Letters

 
Last Updated: Friday 10 July 2015

El what?

The article 'Winds of change' (Down To Earth , Vol 6, No 14; December 15, 1997) about change in Pacific Ocean currents known as El Nio was very informative. It clearly brought out the danger posed by this mysterious phenomenon to our nation. The comment made by eminent agricultural scientist M S Swaminathan that India does not have any contingency plan came as a surprise. Predictions by the Indian Meteorological Department with regard to the monsoon and rainfall turned out to be totally incorrect as there was a drought in Tamil Nadu. Heavy rainfall was noticed in the later stages of the monsoon, causing floods and severe crop loss. This seasonal variation in India could have something to do with El Nio. In future, we must be ready with a contingency plan....

Disregarding logic

The article 'Lost in the Thar' (Down To Earth , Vol 6, No 14; December 15, 1997) was quite informative, particularly the aspects of changing crop pattern on land and the subsisting biomass at large. But the hazardous outcome of bringing water from Ravi and Sutlej rivers to Rajasthan through a network of canals can best be explained as utter disregard of geomorphological attributes. These should have been considered before designing the canal network and the virtual absence of a monitoring system to regulate the cyclic use of canal and groundwater.

If the planners had taken pains to study the spatial distribution of landforms along the canal -- the dunes, inter-dunes, the alignment of palaeo-channels, the identification of sedimentation cycles at different spots, and locating the subsurface impervious layer -- most of the present problems could have been avoided.

The farmers in the area can be held responsible to some extent. Overuse of the canal water, minimal use of groundwater, and the cultivation of multiple cash crops has given rise to waterlogged areas, and consequently, alkaline and saline soil.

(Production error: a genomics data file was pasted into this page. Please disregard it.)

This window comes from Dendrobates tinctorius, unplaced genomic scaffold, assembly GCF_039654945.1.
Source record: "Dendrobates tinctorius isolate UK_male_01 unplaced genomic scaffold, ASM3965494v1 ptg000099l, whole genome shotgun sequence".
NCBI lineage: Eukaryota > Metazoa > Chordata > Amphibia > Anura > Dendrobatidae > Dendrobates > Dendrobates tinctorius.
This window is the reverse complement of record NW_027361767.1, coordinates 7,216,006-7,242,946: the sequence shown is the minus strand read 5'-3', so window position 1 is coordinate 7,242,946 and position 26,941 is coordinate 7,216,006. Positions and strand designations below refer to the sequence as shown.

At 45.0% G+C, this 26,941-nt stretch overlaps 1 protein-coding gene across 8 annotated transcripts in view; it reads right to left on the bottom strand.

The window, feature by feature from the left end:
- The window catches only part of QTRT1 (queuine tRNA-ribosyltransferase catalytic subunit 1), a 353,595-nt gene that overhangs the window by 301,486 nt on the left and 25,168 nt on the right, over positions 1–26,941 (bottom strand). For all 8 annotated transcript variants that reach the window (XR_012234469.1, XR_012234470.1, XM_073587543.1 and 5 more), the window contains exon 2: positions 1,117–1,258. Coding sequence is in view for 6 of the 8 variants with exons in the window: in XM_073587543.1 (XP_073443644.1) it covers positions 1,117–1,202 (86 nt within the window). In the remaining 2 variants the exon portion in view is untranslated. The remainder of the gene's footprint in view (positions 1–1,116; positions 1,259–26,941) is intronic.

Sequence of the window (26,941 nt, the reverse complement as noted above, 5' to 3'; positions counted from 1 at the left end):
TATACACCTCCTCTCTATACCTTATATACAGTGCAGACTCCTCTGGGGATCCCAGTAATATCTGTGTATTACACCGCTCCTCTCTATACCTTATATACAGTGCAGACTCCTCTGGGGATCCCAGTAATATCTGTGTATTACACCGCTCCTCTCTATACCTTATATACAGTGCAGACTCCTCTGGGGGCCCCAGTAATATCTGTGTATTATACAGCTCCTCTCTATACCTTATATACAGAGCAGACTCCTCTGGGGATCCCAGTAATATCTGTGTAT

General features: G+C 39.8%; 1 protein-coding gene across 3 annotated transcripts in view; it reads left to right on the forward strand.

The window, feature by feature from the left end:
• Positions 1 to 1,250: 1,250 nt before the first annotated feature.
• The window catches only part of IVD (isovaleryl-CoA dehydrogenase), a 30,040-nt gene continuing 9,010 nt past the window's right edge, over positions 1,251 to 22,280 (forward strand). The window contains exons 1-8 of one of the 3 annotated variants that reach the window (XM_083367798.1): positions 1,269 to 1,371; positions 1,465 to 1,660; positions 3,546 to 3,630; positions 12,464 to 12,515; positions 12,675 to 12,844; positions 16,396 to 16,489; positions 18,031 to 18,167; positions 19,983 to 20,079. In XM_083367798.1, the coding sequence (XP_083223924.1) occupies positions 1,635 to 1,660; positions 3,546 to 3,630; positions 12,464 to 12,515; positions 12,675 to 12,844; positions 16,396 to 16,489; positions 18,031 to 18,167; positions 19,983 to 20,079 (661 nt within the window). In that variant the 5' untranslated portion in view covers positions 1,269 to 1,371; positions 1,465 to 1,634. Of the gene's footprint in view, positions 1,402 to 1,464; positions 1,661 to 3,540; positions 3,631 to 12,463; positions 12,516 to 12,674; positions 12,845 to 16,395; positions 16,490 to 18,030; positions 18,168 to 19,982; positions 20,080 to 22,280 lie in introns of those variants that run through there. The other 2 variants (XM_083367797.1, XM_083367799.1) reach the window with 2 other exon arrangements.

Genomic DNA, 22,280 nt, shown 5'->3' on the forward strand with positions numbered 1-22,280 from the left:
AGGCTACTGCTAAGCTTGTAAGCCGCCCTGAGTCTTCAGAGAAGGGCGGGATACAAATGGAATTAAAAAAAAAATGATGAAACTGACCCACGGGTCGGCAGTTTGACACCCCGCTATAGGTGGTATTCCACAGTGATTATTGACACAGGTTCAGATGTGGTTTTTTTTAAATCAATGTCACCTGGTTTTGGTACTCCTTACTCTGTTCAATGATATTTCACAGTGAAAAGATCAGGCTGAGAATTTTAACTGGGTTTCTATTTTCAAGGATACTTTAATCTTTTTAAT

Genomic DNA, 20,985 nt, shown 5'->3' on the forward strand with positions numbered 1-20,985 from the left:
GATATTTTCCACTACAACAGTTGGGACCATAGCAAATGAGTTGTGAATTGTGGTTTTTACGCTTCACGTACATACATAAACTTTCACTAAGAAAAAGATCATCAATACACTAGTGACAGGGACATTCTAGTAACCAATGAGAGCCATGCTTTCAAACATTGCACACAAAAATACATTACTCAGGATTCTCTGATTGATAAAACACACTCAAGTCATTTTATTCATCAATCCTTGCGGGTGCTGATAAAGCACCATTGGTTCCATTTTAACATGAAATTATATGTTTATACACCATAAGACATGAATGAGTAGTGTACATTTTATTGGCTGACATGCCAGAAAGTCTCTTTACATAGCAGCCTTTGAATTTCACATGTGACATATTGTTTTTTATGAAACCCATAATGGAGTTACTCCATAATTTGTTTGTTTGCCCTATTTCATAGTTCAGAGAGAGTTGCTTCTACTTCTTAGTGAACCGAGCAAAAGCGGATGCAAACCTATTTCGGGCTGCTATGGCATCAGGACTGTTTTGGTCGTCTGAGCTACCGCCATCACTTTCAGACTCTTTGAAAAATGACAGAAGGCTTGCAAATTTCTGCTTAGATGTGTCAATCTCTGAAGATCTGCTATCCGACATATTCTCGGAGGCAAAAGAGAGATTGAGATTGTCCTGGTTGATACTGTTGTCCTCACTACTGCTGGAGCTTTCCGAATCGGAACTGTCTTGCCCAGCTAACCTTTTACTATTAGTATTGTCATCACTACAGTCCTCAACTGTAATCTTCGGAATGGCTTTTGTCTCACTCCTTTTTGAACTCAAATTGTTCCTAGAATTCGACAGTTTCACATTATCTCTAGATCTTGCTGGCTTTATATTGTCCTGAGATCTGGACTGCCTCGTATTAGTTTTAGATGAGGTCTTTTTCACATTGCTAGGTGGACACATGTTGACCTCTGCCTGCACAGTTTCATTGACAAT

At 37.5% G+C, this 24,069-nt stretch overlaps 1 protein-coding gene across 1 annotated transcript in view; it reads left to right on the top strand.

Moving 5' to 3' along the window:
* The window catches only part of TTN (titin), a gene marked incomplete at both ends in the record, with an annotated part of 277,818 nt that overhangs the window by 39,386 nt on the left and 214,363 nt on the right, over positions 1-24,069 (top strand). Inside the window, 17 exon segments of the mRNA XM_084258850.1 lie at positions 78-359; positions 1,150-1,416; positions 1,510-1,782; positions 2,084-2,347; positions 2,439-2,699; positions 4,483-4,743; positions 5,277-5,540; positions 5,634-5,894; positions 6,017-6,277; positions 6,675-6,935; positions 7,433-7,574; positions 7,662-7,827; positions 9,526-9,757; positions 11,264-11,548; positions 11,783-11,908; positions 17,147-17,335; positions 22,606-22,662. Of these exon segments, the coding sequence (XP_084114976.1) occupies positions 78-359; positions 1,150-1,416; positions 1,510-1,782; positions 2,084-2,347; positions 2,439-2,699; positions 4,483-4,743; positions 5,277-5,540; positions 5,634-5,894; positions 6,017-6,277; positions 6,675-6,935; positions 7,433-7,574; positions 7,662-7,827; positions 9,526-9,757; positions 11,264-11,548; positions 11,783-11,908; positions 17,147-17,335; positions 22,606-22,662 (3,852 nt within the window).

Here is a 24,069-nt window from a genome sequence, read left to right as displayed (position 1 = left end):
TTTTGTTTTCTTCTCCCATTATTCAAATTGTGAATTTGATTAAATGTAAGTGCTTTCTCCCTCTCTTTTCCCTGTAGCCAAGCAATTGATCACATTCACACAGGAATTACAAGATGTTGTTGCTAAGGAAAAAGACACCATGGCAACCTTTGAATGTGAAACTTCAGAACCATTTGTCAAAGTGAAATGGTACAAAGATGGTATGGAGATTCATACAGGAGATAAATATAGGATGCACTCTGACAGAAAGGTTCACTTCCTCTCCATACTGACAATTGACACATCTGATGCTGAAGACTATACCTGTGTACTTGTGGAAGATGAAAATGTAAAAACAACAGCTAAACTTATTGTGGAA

The need of the hour is the constant monitoring of various aspects of canal irrigation, including cyclic crop cultivation, controlled fertiliser application to maintain soil fertility, alkalinity and salt levels. Some of the existing palaeo-channels can be revived to divert excess canal water. The involvement of different government agencies, scientific bodies and non-governmental organisations is required to tackle the problems related to Indira Gandhi Nahar Pariyojna in the Thar desert....

The science of Ayurveda

I read the special report 'Hypothetical cure' (Down To Earth , Vol 6, No 13; November 30, 1997), and have some comments in this regard. Ayurveda falls under the purview of laws regulating drugs and cosmetics in the country and it is the duty of the government to ensure that quality control measures are introduced and followed. The demand for quality control measures increases constantly with civilisational changes, making these absolutely essential today. The government has already appointed a pharmacopoeia committee and established a laboratory for the same purpose.

Ayurveda is a science that has been practised for more than 5,000 years. It has been of immense benefit since times when there were no allopathic medicines. In ancient Indian literature that deals with Ayurveda, there are several descriptions of plants that did not originate in India. This shows the pains taken by the scientific community of that period in travelling far and wide to collect the plants and studying their properties.

Ayurveda cannot be termed as a hypothetical cure as hundreds of people have found Ayurvedic products of immense benefit. Moreover, there is enough documentation to prove the benefits of Ayurveda. To belittle a science is not befitting on the part of science magazines....

Remember Indira Gandhi

In the light of the us stand in the climate talks at the Kyoto Conference, I request you to publish some relevant quotations of Indira Gandhi. Almost 25 years ago at the Stockholm Conference, she was one leader who showed a lot of concern when she made the following comments:

"Pollution is not a technical problem (but a problem) of values of the contemporary world, which ignores the rights of others...

"How can we speak to those who live in villages and in slums about keeping the oceans, the rivers and the air clean when their own lives are contaminated at the source?

"Neocolonialism...comes wrapped in all types of packages...in technology and communication, commerce and culture. It takes boldness and integrity to resist it."

Indeed, the packages can be part of an environmental treaty....

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